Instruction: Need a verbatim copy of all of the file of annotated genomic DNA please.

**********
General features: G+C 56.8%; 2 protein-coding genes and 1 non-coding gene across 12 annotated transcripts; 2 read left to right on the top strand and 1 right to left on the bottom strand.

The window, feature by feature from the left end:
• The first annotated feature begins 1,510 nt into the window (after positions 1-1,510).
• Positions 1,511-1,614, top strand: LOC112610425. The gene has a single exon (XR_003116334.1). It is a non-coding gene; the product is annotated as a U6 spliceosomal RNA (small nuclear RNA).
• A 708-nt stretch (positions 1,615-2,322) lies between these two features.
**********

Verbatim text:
General features: G+C 56.8%; 2 protein-coding genes and 1 non-coding gene across 12 annotated transcripts; 2 read left to right on the top strand and 1 right to left on the bottom strand.

The window, feature by feature from the left end:
• The first annotated feature begins 1,510 nt into the window (after positions 1-1,510).
• Positions 1,511-1,614, top strand: LOC112610425. The gene has a single exon (XR_003116334.1). It is a non-coding gene; the product is annotated as a U6 spliceosomal RNA (small nuclear RNA).
• A 708-nt stretch (positions 1,615-2,322) lies between these two features.